Thursday, June 05, 2008

Longing to Go Home

Psalm 120 is the first of the fifteen Psalms which are entitled Psalms of Ascents. There is several debates on how these psalms were used. Most hold that they were sung by those who had to travel to Jerusalem for the different festivals which the men had to be present. Some old Jewish teaching indicates that perhaps the Jewish priest sung one of these psalms on each of the fifteen steps leading up to the temple. However, they were used, they were an important part of the Jewish ritual system and religious life.

Psalm 120 is a great start to these group of songs because it expresses a dissatisfaction with the place the psalmist is currently living. It marks the beginning of their journey and that journey greatly anticipates the arrival at Jerusalem. The psalmist is longing to go home.

Read Psalm 120 (NASB, NIV, KJV)

It strikes me that this is the feeling of the believer as well. How we long to make the journey, so to speak, to the heavenly Jerusalem (Heb. 12:22)! We are so tired of sin and pain and death that we cannot wait to stand in God's presence. This is akin to what the psalmist is writing about.

Understanding that outlining poetry is committing a mile injustice to the material, but also understanding that my intending audience best learns in outline style, I have been working on an outline and I need help completing it. Here is my rough draft:

How to handling living in a sinful world.

I. We face terrible distresses but God answers us. (vs.1)

II. We face deceitful tongues but God saves us. (vv.2-4)

III. We face barbaric enemies but God brings peace. (vv. 5-7)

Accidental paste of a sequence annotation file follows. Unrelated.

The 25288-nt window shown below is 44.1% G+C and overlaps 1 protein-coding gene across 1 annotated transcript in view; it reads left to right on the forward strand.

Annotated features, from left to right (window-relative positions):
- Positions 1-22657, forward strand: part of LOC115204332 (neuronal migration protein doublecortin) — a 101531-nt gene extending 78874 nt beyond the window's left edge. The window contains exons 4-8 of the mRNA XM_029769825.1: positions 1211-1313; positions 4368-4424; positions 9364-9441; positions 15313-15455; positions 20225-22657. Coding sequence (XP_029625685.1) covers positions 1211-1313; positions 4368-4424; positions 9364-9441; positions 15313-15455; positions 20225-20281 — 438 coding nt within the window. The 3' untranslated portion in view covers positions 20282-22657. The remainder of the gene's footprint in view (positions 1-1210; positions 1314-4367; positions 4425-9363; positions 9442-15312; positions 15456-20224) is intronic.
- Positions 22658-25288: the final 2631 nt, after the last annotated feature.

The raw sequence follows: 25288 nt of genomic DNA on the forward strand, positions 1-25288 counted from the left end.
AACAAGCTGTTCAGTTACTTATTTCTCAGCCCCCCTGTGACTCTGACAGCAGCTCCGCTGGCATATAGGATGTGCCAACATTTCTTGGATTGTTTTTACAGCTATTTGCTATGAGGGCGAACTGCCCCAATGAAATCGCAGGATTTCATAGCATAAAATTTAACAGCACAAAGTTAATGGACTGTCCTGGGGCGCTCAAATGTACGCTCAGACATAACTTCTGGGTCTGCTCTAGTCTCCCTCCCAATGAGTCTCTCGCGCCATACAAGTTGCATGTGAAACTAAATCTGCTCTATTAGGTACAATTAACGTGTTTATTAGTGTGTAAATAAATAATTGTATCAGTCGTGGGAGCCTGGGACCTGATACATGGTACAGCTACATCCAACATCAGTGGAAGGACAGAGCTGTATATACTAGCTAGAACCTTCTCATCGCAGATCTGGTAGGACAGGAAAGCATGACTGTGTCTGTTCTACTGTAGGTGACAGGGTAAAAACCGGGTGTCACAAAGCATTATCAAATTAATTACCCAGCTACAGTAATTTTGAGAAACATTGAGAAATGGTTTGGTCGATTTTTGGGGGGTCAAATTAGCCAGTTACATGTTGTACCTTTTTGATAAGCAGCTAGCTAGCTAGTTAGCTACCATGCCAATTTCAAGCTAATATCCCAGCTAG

The whole point of the sermon would be to point out that the psalmist is honest about living in a lost world. It is not a bed of roses. As one commentator put it, "God rescues us from distress but does not preserve us from distress altogether." So the believer should learn some encouraging principles from this sermon regarding the dissatisfaction they experience in this lost world.

I think the phrase "deceitful tongues" and "barbaric enemies" could use some work. I am also wondering if the whole construction gives away "the punch line." That is, in the teaching point, I give God as the answer and thus I am wondering if the teaching is over. I also do not like the "how to" in the title. In fact, I am not thrilled with the title at all. I have come to a standstill but I know I am so close.

I would sure like some input from several people. What do you think? I am abusing the text terribly? Do I need to change the whole direction of the sermon? If you have some suggestions on different phrasing or anything like that, please post them.

I am attempting to finish each on of these psalms of ascents with a song or hymn from our time that captures the same sentiment. I think a song that captures what the author of Psalm 120 is attempting to communicate is old Gospel song, Sweet Beulah Land (click to listen).

I'm kind of homesick for a country
to which I've never been before.
No sad goodbyes will there be spoken,
And time won't matter anymore

Beulah Land I'm longing for you,
and someday on thee I'll stand.
There my home shall be eternal.
Beulah Land... sweet Beulah Land

I'm looking now across that river
to where my faith is gonna end in sight.
There's just a few more days to labor,
Then I'll take, my heavenly flight

Beulah Land I'm longing for you,
and someday on thee I'll stand.
There my home shall be eternal.
Beulah Land, Sweet Beulah land